King Of The Hill,
This review is from: Two Sevens Clash (Audio CD)
Culture's 1977 debut album Two Sevens Clash was, for me, the highlight of a period, roughly covering the mid-1970s to mid-1980s, when the public profile of reggae music in the UK was at its highest, bringing with it an outstanding set of artists and record releases. Whilst many British bands from this era were establishing themselves, such as Steel Pulse, Matumbi, Aswad and (my favourite) Misty In Roots, and (rightly) casting aside such reggae-copyists as UB40, it was (of course) from Jamaica that the truly authentic sound (and, undoubtedly, the best music) was emanating. This music covered quite a wide range of reggae styles, from the more populist sounds of the likes of Bob Marley and The Wailers, The Gladiators, Denis Brown and Gregory Isaacs, through to the heavier (often more dub-based) sounds of the likes of Tapper Zukie, Dillinger and U-Roy. For me, however, no band combined these two elements more effectively than Joseph Hill's band Culture and no record from this era bettered their album Two Sevens Clash.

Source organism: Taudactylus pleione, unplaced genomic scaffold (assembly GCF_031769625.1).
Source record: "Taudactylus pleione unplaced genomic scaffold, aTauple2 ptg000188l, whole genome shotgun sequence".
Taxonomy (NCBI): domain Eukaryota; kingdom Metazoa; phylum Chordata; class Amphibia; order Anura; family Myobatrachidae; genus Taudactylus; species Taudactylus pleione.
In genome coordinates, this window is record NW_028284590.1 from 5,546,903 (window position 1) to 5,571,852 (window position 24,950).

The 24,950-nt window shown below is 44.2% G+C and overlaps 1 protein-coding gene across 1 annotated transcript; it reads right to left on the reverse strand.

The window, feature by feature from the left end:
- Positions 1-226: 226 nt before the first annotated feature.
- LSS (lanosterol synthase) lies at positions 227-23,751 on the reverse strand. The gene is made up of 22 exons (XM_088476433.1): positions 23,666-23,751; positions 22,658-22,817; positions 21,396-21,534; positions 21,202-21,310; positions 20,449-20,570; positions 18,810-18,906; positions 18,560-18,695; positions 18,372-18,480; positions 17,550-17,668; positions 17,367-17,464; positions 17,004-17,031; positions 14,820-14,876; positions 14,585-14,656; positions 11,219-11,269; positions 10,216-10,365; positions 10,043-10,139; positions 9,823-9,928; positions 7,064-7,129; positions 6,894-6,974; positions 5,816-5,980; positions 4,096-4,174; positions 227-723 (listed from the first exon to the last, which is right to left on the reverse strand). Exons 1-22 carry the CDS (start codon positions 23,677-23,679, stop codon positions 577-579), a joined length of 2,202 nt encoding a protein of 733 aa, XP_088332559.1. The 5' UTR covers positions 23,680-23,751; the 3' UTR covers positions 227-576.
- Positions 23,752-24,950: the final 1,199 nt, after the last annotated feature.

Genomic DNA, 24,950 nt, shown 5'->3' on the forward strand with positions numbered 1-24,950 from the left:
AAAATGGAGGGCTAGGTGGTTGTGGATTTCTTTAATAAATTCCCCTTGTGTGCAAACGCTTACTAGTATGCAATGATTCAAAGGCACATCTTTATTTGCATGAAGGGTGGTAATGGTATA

Produced by the legendary Jamaican producer Joe Gibbs and featuring the equally famous rhythm section of Sly Dunbar (on drums) and Robbie Shakespear (on guitar), the album contains 10 songs, all of them successful in providing an outstanding mix of Hill's impassioned lead vocals, lyrics infused with spiritual yearnings and protest, and backed with brilliant melodies and hooks. It really is something of a thankless task trying to pick highlights from such an outstanding album, but if pressed, I would highlight the brilliance of I Am Not Ashamed, I'm Alone In The Wilderness, See Them A Come, Jah Pretty Face and the masterpiece that is the album's title song.
I should stress that this album is not just an album for reggae aficionados, but is essential listening for anyone with an interest in (good) music.